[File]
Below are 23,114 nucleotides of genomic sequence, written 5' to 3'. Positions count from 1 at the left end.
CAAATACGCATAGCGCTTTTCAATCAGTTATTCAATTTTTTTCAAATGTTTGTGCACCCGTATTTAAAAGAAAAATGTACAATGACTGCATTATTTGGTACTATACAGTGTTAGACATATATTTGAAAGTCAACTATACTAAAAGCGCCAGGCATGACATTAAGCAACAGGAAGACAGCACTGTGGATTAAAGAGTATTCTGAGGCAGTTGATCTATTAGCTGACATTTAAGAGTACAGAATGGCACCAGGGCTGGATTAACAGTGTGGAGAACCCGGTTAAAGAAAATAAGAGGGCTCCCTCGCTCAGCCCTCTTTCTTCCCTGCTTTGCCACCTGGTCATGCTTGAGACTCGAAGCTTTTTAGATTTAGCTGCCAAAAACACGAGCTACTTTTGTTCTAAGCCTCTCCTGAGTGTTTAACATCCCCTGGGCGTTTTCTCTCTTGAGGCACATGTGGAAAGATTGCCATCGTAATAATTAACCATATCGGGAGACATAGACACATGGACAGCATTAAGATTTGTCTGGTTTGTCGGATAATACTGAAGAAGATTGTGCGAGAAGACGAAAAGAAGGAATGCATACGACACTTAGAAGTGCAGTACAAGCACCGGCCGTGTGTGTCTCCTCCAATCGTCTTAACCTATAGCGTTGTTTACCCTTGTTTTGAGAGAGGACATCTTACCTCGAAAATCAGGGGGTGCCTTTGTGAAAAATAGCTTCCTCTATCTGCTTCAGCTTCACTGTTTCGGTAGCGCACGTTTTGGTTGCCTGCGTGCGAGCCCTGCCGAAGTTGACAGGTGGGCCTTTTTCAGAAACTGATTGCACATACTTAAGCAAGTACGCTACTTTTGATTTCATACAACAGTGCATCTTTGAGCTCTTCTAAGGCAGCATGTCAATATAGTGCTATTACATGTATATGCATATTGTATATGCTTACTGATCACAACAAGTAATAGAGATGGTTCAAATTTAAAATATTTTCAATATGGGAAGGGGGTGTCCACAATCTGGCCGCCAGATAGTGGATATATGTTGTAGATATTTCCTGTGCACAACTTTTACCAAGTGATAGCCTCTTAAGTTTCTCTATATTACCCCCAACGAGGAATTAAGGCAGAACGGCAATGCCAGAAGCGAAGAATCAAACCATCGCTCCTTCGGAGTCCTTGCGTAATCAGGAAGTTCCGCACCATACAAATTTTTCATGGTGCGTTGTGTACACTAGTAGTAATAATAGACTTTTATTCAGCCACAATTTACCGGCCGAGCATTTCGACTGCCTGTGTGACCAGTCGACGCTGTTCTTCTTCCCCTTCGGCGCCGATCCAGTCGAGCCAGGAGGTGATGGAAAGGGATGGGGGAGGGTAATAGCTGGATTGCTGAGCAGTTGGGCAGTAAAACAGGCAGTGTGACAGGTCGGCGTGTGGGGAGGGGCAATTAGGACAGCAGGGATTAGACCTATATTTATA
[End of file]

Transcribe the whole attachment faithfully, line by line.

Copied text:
Below are 23,114 nucleotides of genomic sequence, written 5' to 3'. Positions count from 1 at the left end.
CAAATACGCATAGCGCTTTTCAATCAGTTATTCAATTTTTTTCAAATGTTTGTGCACCCGTATTTAAAAGAAAAATGTACAATGACTGCATTATTTGGTACTATACAGTGTTAGACATATATTTGAAAGTCAACTATACTAAAAGCGCCAGGCATGACATTAAGCAACAGGAAGACAGCACTGTGGATTAAAGAGTATTCTGAGGCAGTTGATCTATTAGCTGACATTTAAGAGTACAGAATGGCACCAGGGCTGGATTAACAGTGTGGAGAACCCGGTTAAAGAAAATAAGAGGGCTCCCTCGCTCAGCCCTCTTTCTTCCCTGCTTTGCCACCTGGTCATGCTTGAGACTCGAAGCTTTTTAGATTTAGCTGCCAAAAACACGAGCTACTTTTGTTCTAAGCCTCTCCTGAGTGTTTAACATCCCCTGGGCGTTTTCTCTCTTGAGGCACATGTGGAAAGATTGCCATCGTAATAATTAACCATATCGGGAGACATAGACACATGGACAGCATTAAGATTTGTCTGGTTTGTCGGATAATACTGAAGAAGATTGTGCGAGAAGACGAAAAGAAGGAATGCATACGACACTTAGAAGTGCAGTACAAGCACCGGCCGTGTGTGTCTCCTCCAATCGTCTTAACCTATAGCGTTGTTTACCCTTGTTTTGAGAGAGGACATCTTACCTCGAAAATCAGGGGGTGCCTTTGTGAAAAATAGCTTCCTCTATCTGCTTCAGCTTCACTGTTTCGGTAGCGCACGTTTTGGTTGCCTGCGTGCGAGCCCTGCCGAAGTTGACAGGTGGGCCTTTTTCAGAAACTGATTGCACATACTTAAGCAAGTACGCTACTTTTGATTTCATACAACAGTGCATCTTTGAGCTCTTCTAAGGCAGCATGTCAATATAGTGCTATTACATGTATATGCATATTGTATATGCTTACTGATCACAACAAGTAATAGAGATGGTTCAAATTTAAAATATTTTCAATATGGGAAGGGGGTGTCCACAATCTGGCCGCCAGATAGTGGATATATGTTGTAGATATTTCCTGTGCACAACTTTTACCAAGTGATAGCCTCTTAAGTTTCTCTATATTACCCCCAACGAGGAATTAAGGCAGAACGGCAATGCCAGAAGCGAAGAATCAAACCATCGCTCCTTCGGAGTCCTTGCGTAATCAGGAAGTTCCGCACCATACAAATTTTTCATGGTGCGTTGTGTACACTAGTAGTAATAATAGACTTTTATTCAGCCACAATTTACCGGCCGAGCATTTCGACTGCCTGTGTGACCAGTCGACGCTGTTCTTCTTCCCCTTCGGCGCCGATCCAGTCGAGCCAGGAGGTGATGGAAAGGGATGGGGGAGGGTAATAGCTGGATTGCTGAGCAGTTGGGCAGTAAAACAGGCAGTGTGACAGGTCGGCGTGTGGGGAGGGGCAATTAGGACAGCAGGGATTAGACCTATATTTATA